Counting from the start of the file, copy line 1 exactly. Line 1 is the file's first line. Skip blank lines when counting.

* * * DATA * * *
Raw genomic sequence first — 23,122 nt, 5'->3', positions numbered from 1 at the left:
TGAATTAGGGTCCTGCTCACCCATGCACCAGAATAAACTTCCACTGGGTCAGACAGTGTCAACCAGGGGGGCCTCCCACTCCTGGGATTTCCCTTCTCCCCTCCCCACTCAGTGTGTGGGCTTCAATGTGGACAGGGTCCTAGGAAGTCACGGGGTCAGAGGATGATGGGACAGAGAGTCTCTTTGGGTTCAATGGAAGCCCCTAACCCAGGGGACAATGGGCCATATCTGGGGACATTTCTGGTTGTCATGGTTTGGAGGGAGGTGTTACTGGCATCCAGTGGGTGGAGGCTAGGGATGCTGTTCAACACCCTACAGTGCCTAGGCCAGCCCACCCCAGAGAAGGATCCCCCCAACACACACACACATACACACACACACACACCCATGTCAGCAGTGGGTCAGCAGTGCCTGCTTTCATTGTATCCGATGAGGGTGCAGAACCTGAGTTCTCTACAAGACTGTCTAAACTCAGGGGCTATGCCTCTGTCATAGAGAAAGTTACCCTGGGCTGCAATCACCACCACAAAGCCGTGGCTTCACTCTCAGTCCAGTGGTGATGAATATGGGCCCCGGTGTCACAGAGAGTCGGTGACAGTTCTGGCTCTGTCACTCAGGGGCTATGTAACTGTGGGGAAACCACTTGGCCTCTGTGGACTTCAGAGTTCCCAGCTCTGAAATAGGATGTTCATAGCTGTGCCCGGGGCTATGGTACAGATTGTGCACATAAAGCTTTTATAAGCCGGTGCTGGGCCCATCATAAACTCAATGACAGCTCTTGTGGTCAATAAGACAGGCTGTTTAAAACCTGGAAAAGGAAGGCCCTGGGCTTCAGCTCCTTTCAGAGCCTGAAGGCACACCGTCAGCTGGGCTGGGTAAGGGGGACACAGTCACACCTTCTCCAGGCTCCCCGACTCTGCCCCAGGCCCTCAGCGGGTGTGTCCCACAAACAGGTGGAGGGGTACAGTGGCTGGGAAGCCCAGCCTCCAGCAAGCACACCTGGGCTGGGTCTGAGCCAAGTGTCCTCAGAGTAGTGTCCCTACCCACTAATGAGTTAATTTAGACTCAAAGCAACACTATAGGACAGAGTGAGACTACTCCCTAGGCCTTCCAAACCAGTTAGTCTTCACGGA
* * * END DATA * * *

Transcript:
Raw genomic sequence first — 23,122 nt, 5'->3', positions numbered from 1 at the left: